Dracunculiasis (commonly known as guinea-worm disease), is a parasitic infection caused by drinking stagnant water contaminated with parasite-infected water fleas of the cyclops genus, according to Live Science
. It can take 10 to 14 months for symptoms to develop.
The first symptoms a person feels is usually a painful burning as the female worm forms a blister in the skin, usually on a lower limb. The unbearable pain is where the description "fiery Serpent" originates. Once this happens, it can take up to three weeks for the long, thread-like worm to emerge. The worms can get up to 60 to 100 centimeters (24 to 39 inches) in length.
Guinea worms have apparently been around for a very long time. In 1970, a calcified guinea worm was found in the stomach of an Egyptian mummy. Possibly the earliest reference to guinea worms can be found in the Old Testament in Numbers (21:4–9): "And the Lord sent fiery serpents among the people, and they bit the people; and much people of Israel died."
According to the World Health Organization
, in the 1980s, there were an estimated 3.5 million cases of dracunculiasis in 20 countries worldwide. In 2016, the number of cases globally dropped to 25, the lowest in history, and included just three countries: (Chad (16), South Sudan (6) and Ethiopia (3)).
The 14th-century pilgrim, St. Roch
A 15th-century altarpiece on display at the Pinacoteca di Brera (Painting Gallery), located in southern Italy's Puglia region is the centerpiece of a study to be published in a forthcoming edition of the Journal of Infection.
The painting is considered a rare example of late Gothic painting in Puglia and represents St. Roch, a 14th-century pilgrim who was said to have healed victims of the bubonic plague and came down with the plague himself. "Indeed, St. Roch is typically represented with a bubo on the upper thigh," paleopathologist Raffaele Gaeta, at the University of Pisa, Italy, told Live Science.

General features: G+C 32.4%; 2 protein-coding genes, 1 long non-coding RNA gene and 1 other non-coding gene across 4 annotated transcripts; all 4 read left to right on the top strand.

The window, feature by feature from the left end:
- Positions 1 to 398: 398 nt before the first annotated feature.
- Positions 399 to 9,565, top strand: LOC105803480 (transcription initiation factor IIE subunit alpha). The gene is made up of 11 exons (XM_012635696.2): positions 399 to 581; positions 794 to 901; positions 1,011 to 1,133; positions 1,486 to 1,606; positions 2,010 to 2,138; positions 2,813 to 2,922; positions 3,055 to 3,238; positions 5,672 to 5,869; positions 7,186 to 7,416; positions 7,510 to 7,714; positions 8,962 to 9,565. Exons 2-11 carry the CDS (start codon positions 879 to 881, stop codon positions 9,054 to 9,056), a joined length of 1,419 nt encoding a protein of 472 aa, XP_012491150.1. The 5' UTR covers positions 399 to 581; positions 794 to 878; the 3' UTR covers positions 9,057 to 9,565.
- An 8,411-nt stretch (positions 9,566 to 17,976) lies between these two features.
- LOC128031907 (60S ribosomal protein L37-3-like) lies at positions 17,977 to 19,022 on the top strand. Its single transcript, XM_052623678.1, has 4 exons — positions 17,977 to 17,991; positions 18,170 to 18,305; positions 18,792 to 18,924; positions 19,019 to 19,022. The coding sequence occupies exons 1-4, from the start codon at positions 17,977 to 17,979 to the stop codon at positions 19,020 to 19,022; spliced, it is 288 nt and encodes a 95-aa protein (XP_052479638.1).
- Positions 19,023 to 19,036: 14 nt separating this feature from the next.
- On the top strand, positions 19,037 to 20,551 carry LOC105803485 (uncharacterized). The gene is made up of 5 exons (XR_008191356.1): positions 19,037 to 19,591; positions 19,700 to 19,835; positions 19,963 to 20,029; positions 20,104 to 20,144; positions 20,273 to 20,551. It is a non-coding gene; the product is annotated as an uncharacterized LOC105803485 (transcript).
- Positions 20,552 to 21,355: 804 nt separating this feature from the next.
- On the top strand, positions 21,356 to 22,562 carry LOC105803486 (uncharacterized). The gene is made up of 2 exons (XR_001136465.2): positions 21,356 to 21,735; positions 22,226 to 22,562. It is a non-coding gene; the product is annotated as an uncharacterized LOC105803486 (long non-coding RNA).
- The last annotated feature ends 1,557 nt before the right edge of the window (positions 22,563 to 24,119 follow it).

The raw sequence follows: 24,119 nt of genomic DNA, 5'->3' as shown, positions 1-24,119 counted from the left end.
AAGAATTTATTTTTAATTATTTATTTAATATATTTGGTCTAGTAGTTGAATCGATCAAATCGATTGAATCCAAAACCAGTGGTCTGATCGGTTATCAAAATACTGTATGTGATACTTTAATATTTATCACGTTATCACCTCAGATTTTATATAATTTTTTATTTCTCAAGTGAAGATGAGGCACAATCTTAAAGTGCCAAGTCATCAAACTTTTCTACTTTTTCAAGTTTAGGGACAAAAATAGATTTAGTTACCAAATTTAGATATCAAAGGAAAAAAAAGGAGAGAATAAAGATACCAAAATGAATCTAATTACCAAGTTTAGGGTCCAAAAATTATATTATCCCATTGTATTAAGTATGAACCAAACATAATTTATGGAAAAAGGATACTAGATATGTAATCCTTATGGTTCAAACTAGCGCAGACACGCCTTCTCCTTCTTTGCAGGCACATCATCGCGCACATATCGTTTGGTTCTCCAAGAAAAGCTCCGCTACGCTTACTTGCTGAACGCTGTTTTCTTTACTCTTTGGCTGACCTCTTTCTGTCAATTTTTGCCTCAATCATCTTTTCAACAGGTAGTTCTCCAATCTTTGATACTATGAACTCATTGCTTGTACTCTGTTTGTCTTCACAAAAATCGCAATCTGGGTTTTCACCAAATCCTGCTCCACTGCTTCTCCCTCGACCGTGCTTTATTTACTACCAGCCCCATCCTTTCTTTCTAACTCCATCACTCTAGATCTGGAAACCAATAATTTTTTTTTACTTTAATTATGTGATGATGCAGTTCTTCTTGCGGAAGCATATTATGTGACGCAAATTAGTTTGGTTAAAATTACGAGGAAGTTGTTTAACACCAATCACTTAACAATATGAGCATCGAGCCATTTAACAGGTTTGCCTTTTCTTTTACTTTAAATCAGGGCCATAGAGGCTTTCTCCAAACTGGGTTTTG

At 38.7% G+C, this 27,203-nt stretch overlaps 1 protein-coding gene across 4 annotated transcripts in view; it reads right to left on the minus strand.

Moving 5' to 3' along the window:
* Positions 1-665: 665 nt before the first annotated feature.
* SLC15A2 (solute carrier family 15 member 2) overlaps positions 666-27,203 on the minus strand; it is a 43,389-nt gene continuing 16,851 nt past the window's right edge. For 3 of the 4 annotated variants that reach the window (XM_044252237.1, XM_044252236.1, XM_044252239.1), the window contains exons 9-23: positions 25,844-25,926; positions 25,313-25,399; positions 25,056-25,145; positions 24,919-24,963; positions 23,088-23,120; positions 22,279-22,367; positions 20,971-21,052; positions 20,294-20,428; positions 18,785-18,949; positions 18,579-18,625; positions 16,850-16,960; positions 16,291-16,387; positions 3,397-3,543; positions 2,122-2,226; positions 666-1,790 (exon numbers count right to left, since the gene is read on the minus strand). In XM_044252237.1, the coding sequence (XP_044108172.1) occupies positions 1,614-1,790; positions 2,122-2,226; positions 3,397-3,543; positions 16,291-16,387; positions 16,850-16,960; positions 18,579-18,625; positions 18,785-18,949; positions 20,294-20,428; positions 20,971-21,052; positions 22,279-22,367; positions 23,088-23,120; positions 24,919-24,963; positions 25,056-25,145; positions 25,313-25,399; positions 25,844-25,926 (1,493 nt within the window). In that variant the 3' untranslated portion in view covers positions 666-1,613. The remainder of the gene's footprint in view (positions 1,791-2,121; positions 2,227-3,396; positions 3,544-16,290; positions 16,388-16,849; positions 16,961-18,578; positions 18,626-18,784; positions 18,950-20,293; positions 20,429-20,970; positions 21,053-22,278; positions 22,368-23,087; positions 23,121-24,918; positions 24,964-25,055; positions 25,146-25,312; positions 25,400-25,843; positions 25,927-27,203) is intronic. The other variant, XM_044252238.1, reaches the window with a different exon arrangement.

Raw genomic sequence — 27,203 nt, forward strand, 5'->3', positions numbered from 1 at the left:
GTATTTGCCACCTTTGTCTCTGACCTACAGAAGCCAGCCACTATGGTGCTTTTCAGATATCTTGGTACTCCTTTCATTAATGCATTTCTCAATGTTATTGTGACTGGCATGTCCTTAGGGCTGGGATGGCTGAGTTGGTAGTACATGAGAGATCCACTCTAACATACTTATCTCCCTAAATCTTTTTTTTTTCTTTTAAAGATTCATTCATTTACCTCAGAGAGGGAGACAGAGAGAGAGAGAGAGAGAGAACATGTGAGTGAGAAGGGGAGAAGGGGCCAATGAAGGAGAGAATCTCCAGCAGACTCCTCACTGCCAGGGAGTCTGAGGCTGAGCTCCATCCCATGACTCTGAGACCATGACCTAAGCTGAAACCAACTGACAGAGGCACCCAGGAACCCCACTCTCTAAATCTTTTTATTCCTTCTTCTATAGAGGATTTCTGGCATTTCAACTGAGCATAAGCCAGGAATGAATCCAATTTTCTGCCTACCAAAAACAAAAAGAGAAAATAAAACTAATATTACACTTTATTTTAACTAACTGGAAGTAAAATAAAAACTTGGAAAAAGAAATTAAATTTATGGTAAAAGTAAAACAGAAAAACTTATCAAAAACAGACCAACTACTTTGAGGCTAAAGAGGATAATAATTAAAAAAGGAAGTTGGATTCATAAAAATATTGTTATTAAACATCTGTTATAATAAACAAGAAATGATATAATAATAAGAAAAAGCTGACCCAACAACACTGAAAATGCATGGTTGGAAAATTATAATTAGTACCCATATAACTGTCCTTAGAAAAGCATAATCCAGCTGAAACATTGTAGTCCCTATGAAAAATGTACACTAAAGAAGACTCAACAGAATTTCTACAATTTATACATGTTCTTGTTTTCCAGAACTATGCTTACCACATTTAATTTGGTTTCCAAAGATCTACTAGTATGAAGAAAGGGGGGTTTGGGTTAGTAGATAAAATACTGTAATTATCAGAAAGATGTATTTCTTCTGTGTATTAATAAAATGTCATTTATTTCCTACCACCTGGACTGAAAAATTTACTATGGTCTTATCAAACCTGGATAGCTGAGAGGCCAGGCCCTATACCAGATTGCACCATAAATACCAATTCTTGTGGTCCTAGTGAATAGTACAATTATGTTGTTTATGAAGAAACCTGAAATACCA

The anonymous painter portrays St. Roch as a bearded, blond-haired man with a swelling on his left thigh, plainly seen because his stocking is rolled down. "However, the altarpiece adds a new, realistic detail: a white, thin filament comes out of the lesion and almost reaches the knee," Gaeta said.
Gaeta thinks that art historians have wrongly identified the filament as a long drop of pus running down St. Roch's leg from the infected wound. Gaeta thinks the artist wanted to add something he had seen on a traveler arriving in Bari, possibly coming from a place where the worm was endemic. "He then added the long and thin white filament that comes out of the leg as a note of extreme realism."
"We believe instead that the painter portrayed an ancient case of dracunculiasis, an infectious disease caused by a nematode worm, the Dracunculus medinensis, well known in antiquity," Gaeta and colleagues Fabrizio Bruschi and Valentina Giuffra wrote in their study.